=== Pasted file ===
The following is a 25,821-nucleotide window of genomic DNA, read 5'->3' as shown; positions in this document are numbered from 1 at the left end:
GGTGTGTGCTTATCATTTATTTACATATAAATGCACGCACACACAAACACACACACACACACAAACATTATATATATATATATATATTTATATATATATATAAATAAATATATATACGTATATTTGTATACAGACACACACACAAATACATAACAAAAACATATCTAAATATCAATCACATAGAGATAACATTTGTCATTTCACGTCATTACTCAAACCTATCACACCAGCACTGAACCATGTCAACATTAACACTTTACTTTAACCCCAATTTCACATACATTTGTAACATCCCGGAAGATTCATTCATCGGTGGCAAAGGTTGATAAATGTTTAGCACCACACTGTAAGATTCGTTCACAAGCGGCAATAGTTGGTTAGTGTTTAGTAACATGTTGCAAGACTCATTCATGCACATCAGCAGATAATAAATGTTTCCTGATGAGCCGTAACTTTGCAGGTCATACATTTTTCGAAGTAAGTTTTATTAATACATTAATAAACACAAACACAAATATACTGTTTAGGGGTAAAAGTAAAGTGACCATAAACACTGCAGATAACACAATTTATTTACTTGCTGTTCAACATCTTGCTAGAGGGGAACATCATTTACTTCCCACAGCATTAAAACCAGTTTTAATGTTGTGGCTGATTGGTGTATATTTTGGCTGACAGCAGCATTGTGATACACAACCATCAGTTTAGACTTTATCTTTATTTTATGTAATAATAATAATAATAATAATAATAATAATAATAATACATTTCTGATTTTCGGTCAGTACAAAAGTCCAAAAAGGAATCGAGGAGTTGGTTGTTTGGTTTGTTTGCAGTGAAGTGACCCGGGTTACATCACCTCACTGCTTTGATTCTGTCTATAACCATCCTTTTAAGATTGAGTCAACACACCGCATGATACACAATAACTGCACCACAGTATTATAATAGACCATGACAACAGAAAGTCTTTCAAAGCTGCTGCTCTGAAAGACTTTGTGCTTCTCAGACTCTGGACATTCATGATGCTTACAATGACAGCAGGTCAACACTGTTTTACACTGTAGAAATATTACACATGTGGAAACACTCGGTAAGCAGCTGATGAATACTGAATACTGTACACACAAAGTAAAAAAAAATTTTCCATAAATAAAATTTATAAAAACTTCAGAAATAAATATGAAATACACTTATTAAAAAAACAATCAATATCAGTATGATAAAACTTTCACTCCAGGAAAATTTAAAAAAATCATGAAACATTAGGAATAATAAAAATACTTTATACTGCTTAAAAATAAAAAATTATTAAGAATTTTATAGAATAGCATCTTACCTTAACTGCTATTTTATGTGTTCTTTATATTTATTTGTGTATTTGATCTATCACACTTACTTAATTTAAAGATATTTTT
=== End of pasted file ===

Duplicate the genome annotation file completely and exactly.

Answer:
The following is a 25,821-nucleotide window of genomic DNA, read 5'->3' as shown; positions in this document are numbered from 1 at the left end:
GGTGTGTGCTTATCATTTATTTACATATAAATGCACGCACACACAAACACACACACACACACAAACATTATATATATATATATATATTTATATATATATATAAATAAATATATATACGTATATTTGTATACAGACACACACACAAATACATAACAAAAACATATCTAAATATCAATCACATAGAGATAACATTTGTCATTTCACGTCATTACTCAAACCTATCACACCAGCACTGAACCATGTCAACATTAACACTTTACTTTAACCCCAATTTCACATACATTTGTAACATCCCGGAAGATTCATTCATCGGTGGCAAAGGTTGATAAATGTTTAGCACCACACTGTAAGATTCGTTCACAAGCGGCAATAGTTGGTTAGTGTTTAGTAACATGTTGCAAGACTCATTCATGCACATCAGCAGATAATAAATGTTTCCTGATGAGCCGTAACTTTGCAGGTCATACATTTTTCGAAGTAAGTTTTATTAATACATTAATAAACACAAACACAAATATACTGTTTAGGGGTAAAAGTAAAGTGACCATAAACACTGCAGATAACACAATTTATTTACTTGCTGTTCAACATCTTGCTAGAGGGGAACATCATTTACTTCCCACAGCATTAAAACCAGTTTTAATGTTGTGGCTGATTGGTGTATATTTTGGCTGACAGCAGCATTGTGATACACAACCATCAGTTTAGACTTTATCTTTATTTTATGTAATAATAATAATAATAATAATAATAATAATAATAATACATTTCTGATTTTCGGTCAGTACAAAAGTCCAAAAAGGAATCGAGGAGTTGGTTGTTTGGTTTGTTTGCAGTGAAGTGACCCGGGTTACATCACCTCACTGCTTTGATTCTGTCTATAACCATCCTTTTAAGATTGAGTCAACACACCGCATGATACACAATAACTGCACCACAGTATTATAATAGACCATGACAACAGAAAGTCTTTCAAAGCTGCTGCTCTGAAAGACTTTGTGCTTCTCAGACTCTGGACATTCATGATGCTTACAATGACAGCAGGTCAACACTGTTTTACACTGTAGAAATATTACACATGTGGAAACACTCGGTAAGCAGCTGATGAATACTGAATACTGTACACACAAAGTAAAAAAAAATTTTCCATAAATAAAATTTATAAAAACTTCAGAAATAAATATGAAATACACTTATTAAAAAAACAATCAATATCAGTATGATAAAACTTTCACTCCAGGAAAATTTAAAAAAATCATGAAACATTAGGAATAATAAAAATACTTTATACTGCTTAAAAATAAAAAATTATTAAGAATTTTATAGAATAGCATCTTACCTTAACTGCTATTTTATGTGTTCTTTATATTTATTTGTGTATTTGATCTATCACACTTACTTAATTTAAAGATATTTTT